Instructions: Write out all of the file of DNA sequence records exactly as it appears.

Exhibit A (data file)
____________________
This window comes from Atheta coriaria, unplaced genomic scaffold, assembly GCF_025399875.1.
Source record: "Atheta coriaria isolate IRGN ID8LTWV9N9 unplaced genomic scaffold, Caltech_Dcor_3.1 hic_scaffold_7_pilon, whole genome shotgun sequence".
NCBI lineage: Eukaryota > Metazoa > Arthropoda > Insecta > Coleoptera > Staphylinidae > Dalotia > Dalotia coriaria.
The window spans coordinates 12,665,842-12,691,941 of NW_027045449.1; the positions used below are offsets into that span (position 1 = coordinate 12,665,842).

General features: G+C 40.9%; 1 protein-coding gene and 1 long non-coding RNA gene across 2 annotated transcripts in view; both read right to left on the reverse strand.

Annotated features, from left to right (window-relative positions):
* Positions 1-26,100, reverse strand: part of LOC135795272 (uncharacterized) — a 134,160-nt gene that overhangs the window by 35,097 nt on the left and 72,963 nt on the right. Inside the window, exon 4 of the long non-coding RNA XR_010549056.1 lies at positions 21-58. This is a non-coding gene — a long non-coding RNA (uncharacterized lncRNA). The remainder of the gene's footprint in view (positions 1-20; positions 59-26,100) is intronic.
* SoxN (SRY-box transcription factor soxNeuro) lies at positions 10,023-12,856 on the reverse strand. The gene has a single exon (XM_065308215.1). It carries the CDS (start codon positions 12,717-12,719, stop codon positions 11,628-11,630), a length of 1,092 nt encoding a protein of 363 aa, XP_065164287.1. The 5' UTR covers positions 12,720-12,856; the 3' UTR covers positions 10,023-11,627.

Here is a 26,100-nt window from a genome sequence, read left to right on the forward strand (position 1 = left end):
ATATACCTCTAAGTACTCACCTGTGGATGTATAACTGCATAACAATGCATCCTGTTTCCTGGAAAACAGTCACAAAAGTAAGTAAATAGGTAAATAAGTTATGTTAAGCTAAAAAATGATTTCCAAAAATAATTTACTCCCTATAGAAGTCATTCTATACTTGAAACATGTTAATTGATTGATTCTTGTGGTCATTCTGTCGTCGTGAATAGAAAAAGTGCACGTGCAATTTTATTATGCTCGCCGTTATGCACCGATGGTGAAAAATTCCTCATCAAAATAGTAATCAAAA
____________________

This window comes from Atheta coriaria, unplaced genomic scaffold, assembly GCF_025399875.1.
Source record: "Atheta coriaria isolate IRGN ID8LTWV9N9 unplaced genomic scaffold, Caltech_Dcor_3.1 hic_scaffold_7_pilon, whole genome shotgun sequence".
NCBI lineage: Eukaryota > Metazoa > Arthropoda > Insecta > Coleoptera > Staphylinidae > Dalotia > Dalotia coriaria.
The window spans coordinates 12,665,842-12,691,941 of NW_027045449.1; the positions used below are offsets into that span (position 1 = coordinate 12,665,842).

General features: G+C 40.9%; 1 protein-coding gene and 1 long non-coding RNA gene across 2 annotated transcripts in view; both read right to left on the reverse strand.

Annotated features, from left to right (window-relative positions):
* Positions 1-26,100, reverse strand: part of LOC135795272 (uncharacterized) — a 134,160-nt gene that overhangs the window by 35,097 nt on the left and 72,963 nt on the right. Inside the window, exon 4 of the long non-coding RNA XR_010549056.1 lies at positions 21-58. This is a non-coding gene — a long non-coding RNA (uncharacterized lncRNA). The remainder of the gene's footprint in view (positions 1-20; positions 59-26,100) is intronic.
* SoxN (SRY-box transcription factor soxNeuro) lies at positions 10,023-12,856 on the reverse strand. The gene has a single exon (XM_065308215.1). It carries the CDS (start codon positions 12,717-12,719, stop codon positions 11,628-11,630), a length of 1,092 nt encoding a protein of 363 aa, XP_065164287.1. The 5' UTR covers positions 12,720-12,856; the 3' UTR covers positions 10,023-11,627.

Here is a 26,100-nt window from a genome sequence, read left to right on the forward strand (position 1 = left end):
ATATACCTCTAAGTACTCACCTGTGGATGTATAACTGCATAACAATGCATCCTGTTTCCTGGAAAACAGTCACAAAAGTAAGTAAATAGGTAAATAAGTTATGTTAAGCTAAAAAATGATTTCCAAAAATAATTTACTCCCTATAGAAGTCATTCTATACTTGAAACATGTTAATTGATTGATTCTTGTGGTCATTCTGTCGTCGTGAATAGAAAAAGTGCACGTGCAATTTTATTATGCTCGCCGTTATGCACCGATGGTGAAAAATTCCTCATCAAAATAGTAATCAAAA